The copyright situation for this article is unclear. It does not belong to the author of this site. Please see the copyright notice. If you have information about the copyright contact me!
In the September 2000 issue of Imaginary Realties, there were a number of articles covering various aspects of mud administration and "power"ship. However informative all of those articles were, they covered mostly those who are currently IN power. Here I present a piece covering those who WANT to become powerful or run their mud. This article originally appeared in Abermud Announcements #12 and is reprinted here by request.
There are many people around whom run to wizard, then decide that they want to become archwizards, demigods, or other types of powers on various muds. Well, maybe its time to examine the question, so you want to become a power but can you handle it? I will explain what exactly it means to be a power, and the potential minefields you will be trodding through once you acquire this responsibility. I can tell you from personal experience that it is not easy, it is hard work, it can be an emotional drain, it can be very punishing to your mental state, and it is time consuming. I do not wish to scare people away from the job, but it may be a good thing to inform anyone what one may experience before they take the plunge, find out it wasn't what they thought it was, then quit after a short time.
A different kind of power
The first thing that must be knownis that running a mud costs money. Years ago when muds were not in the quantity they are now, many of them managed to find a server that would host their game for free. Today, that is rarely the case. Most people have to pay a monthly rate to rent a couple hundred megs of hard drive space and bandwidth, which runs between $25-$50 depending on the size and number of players on your mud. If you aren't in the group putting up financial support to keep a mud going you can pass over this detail.
The second thing that must be known is that keeping a mud going requires some coding talent, which consumes a lot of time. Resolving things found by people running on the mud that aren't working as they are supposed to is difficult. Trying to find how a mud crashes once in a blue moon on a section of code that works 99.9% of the time can whack your brain. If you're not a part of this group you can pass over this detail.
Now here is what part that encompasses everyone wanting to be a power. Every power will have the responsibility of enforcing the rules of the game. That can be a troublesome chore, because there are many people who do not like authority. Many people think because it's only a game that they can cheat. And there's many people that look at the same person before they were a power much differently after they have been hired as a power, usually in a negative light. I've seen friendly relations between people go sour after one of them gets hired as a power, which seems to be traceable to jealously, envy, or fear. And there are the troublemakers, people who don't come to your mud to play the game, but play with your heads. Stupid little morons log in, shout their desires for having oral sex cause they can't get any in real life, shout their racism, bigotry, and hatred of women because they would get beaten to a bloody pulp if they'd dare do it in a packed shopping mall, or shout every four-letter word that exists for the heck of doing so because they'd get their mouths bleached or thrown in jail if they lived in Wisconsin which happens to still have an anti-obscenity law. If you're lucky, one zap or exo will be enough to get rid of them. But sometimes these losers won't quit. They will keep logging in under a bunch of different names and continue their harassing of everyone on the mud until their site is banned. But then they may not have had enough so they hop to another site and telnet in from there (if they have one) and continue the harassment all over again. It's enough to drive you mad, if you aren't mentally prepared for it. Then there are many that come to the mud to escape their real world problems for a little while, but can't keep totally away from them. Because it is easier for them to express their problems online than in person and they have some level of anonymity, you will hear things from them that are shocking and outrageous from all over the world. And usually, you will become the 'shoulder to cry on', which is a tough thing to do because you are counseling someone on how to handle or resolve their difficulties without knowing all what is going on over there. I should know, I've taken this role a number of times, it's not fun, it's usually heartbreaking, and it's emotionally draining. Many times you don't know the answer and struggle to come up with some idea of what to do based on past experiences or knowledge.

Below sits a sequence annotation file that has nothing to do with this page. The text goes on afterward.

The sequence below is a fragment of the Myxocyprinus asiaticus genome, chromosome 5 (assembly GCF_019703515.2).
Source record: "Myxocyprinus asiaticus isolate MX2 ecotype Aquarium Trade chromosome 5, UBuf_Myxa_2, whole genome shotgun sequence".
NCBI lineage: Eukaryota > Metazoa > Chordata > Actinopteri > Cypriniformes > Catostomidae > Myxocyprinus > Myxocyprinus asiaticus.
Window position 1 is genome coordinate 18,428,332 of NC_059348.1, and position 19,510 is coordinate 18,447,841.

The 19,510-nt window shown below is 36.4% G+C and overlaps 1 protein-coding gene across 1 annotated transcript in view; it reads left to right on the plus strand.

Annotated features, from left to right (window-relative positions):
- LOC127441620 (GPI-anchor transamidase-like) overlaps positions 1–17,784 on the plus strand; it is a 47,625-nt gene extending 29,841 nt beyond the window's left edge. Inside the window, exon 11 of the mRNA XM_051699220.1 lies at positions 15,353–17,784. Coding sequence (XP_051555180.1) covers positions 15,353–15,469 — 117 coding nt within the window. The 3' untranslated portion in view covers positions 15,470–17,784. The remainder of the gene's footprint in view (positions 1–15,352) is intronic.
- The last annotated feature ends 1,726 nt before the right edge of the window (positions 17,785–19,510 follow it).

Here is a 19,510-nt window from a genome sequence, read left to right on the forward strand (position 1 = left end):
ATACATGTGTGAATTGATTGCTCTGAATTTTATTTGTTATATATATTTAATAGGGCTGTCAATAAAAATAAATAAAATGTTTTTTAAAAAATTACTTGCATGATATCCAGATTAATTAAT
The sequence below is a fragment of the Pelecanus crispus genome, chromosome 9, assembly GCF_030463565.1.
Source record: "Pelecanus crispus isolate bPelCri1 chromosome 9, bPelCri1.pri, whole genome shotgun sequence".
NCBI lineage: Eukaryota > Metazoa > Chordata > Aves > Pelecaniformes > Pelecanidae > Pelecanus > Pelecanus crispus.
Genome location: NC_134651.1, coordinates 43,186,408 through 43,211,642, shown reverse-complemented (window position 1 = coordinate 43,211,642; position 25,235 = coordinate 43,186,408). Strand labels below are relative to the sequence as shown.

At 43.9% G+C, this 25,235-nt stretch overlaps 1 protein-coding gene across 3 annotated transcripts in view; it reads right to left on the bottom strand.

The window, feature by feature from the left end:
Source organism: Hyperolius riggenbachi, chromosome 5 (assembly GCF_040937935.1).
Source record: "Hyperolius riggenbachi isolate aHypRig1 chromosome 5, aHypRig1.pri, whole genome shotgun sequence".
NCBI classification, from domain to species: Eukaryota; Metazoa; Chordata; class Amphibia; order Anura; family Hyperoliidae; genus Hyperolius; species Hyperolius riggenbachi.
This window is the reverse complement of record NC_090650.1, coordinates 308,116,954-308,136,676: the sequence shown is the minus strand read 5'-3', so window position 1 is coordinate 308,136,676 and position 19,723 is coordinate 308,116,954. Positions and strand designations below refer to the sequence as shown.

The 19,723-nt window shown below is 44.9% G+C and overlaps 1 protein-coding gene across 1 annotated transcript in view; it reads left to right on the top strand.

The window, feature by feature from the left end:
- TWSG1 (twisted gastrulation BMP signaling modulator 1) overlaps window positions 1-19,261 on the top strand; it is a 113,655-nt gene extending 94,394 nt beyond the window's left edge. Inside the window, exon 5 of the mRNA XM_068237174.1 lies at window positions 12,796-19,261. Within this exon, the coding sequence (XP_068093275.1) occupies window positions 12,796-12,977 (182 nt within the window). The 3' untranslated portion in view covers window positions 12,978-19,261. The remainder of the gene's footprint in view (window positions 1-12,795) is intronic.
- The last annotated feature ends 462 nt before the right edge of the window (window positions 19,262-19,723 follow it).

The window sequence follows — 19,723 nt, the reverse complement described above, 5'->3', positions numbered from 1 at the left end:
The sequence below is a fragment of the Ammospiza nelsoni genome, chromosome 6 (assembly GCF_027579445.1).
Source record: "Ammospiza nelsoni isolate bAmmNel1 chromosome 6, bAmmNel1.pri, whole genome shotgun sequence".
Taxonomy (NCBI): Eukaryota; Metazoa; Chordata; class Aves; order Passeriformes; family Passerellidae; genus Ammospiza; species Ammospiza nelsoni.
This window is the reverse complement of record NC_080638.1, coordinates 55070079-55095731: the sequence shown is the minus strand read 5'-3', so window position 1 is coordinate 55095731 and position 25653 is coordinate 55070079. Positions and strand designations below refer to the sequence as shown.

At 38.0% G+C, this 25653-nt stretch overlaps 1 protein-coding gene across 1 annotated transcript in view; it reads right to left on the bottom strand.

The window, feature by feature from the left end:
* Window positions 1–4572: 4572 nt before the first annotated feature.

Well, I hope I haven't scared everyone away from the job but weeded out those who would have been in over their heads and resigning shortly thereafter. It requires a lot of maturity, it is for the thick-skinned and not the weak of heart. It can be a thankless job at times, but without them, there can't be a mud. There aren't too many muds out there that run themselves.
January 2001 Imaginary Realities, the magazine of your mind.
© Copyright Information